Outsourcers now present themselves as customer experience specialists, that everyone’s talking about and everyone includes in their marketing promise. What are your thoughts on that?
We’re ready and able to help brands produce the “seamless experience” you mention, but very often the reality is that the main obstacle to providing it lies within the organization itself. There are lots of internal brakes in the way companies are still organized, and they don’t seem ready.

And yet they stand to gain a lot from making a move on these issues?
Yes, but there’s something almost philosophical and sociological about it. Let’s use the example of medicine, which is very technical these days, and where each specialist focuses on their own field without taking into account the big picture from a holistic point of view.
In reality, modernity creates complexity. Let’s come back to the “business line” aspect. This is why, for example, we work on tools like our internal CRM, called “TP client”: if you contact a business for the first time via social media, the next time, we need to be able to track that, and to have a record of it, using a single tool.

Telepeformance has grown by bringing together SMEs, through acquisitions. Do people and individual talents still have a decisive role to play? How do you track them down and find them?
Call centers are the armies of the 21st century, and what makes a difference is often the charisma of the general in command of this army, but it’s also important to have an in-depth knowledge of our business, and the way the machine works. A call center can’t be remotely supervised or managed. For all of these reasons, I’m an evangelist of internal promotion: the job of call center agents is exhausting and it’s not always well-paid given its intrinsic difficulties, but at least it allows you to move on in your career.

Talent spotting, knowing how the engine works, being global, are these qualities enough to be a leader or to aim for that position?
(smile) No, I don’t think so. The major strength of our company is also the process. I was just talking about the army: it needs a general, love and therefore respect, but also discipline and processes. At Teleperformance, everything that makes the machine work smoothly is recorded and written down, and I’m convinced that it’s one of our greatest strengths – an edge we still have on our competitors.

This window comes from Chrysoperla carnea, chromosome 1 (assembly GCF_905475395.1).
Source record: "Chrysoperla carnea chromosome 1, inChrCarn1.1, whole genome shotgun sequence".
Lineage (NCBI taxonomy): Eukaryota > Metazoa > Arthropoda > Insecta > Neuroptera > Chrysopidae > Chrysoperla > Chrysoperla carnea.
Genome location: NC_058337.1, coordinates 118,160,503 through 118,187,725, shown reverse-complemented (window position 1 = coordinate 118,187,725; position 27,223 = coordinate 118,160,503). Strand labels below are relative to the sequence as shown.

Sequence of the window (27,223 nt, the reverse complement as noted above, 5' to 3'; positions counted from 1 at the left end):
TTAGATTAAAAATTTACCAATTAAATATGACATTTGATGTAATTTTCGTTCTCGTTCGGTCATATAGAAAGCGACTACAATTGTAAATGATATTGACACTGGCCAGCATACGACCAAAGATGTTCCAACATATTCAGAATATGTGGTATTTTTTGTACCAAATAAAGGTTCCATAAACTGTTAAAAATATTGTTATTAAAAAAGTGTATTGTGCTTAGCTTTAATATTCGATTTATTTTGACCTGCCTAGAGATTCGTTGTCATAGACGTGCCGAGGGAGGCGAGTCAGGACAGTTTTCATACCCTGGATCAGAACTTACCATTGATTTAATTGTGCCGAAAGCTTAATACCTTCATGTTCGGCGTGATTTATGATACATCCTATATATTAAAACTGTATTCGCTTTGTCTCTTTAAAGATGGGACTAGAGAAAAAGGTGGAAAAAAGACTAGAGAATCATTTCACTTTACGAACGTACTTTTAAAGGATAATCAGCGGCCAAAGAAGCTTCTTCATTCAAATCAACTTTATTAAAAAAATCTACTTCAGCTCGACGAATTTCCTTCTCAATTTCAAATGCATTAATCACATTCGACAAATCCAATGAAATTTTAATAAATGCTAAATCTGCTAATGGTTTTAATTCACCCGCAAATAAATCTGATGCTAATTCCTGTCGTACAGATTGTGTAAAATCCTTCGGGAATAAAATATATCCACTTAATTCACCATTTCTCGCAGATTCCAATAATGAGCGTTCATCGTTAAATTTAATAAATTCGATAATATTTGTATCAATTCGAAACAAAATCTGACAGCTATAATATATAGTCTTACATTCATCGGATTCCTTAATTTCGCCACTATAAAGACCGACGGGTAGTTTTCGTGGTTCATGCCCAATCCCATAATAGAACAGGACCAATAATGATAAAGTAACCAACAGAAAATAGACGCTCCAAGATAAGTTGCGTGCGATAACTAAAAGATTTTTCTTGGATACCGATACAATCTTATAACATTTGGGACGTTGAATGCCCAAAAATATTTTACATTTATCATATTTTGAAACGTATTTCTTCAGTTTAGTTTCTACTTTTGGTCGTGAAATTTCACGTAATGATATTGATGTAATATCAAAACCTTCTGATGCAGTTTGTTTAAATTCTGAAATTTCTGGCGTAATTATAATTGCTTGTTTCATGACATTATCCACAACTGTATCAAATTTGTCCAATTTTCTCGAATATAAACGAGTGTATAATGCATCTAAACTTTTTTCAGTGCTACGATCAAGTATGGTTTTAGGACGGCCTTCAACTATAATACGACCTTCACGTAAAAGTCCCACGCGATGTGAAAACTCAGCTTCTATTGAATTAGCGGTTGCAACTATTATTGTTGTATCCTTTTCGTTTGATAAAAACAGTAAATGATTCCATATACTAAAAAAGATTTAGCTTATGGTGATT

You’re French. You’re one of the inventors of this business line in which other French people are now enjoying a lot of success, and have big plans for the future: are the French good customer relationship specialists?
Yes, I was born in France and we were one of the companies that laid the foundations for success in France, but I’m Franco-American now and, above all, I manage a global company that goes beyond borders. I really do believe in the melting pot: in our company, and in all expanding companies, Indians are working alongside Brazilians, Greeks, Asians, and so on, and so much the better.

What still motivates you?
I’m interested in my work, and my responsibility, since we were floated on the stock market, is to create value.

TP’s business is to take calls for customers of all kinds of companies, and also to make calls to generate sales. I’d personally like to be called by the founder of the global leader, to get a call from Daniel Julien.
He smiled, picked up his phone, asked for my number and my phone rang. The Warren Buffet (of call centers) said to me: you need to answer now 😉

 

Interview by Manuel Jacquinet

The French version here.

Discover the Citizen Kane et les Beautiful People.

En-Contact cover N°97

 

*Warren Buffet: an American businessman and investor, and one of the richest men in the world since the start of the 21st century.
*Berkshire Hathaway: an American multinational conglomerate holding company headquartered in Omaha, Nebraska. The company is managed by Warren Buffet.


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Une réponse à “Call centers are the armies of the 21st century : interview with Daniel Julien”

  1. J’ai travaille pour M Julien a Teleperformance entre 1990 et 2008 et aujord’hui gerer un projet r&d concernant les chatbots et AI a l’universitie Anglia Ruskin a Cambridge, UK. Je trouve la piece d’ici tres interessant et je suis en accord completement a ses sentiments.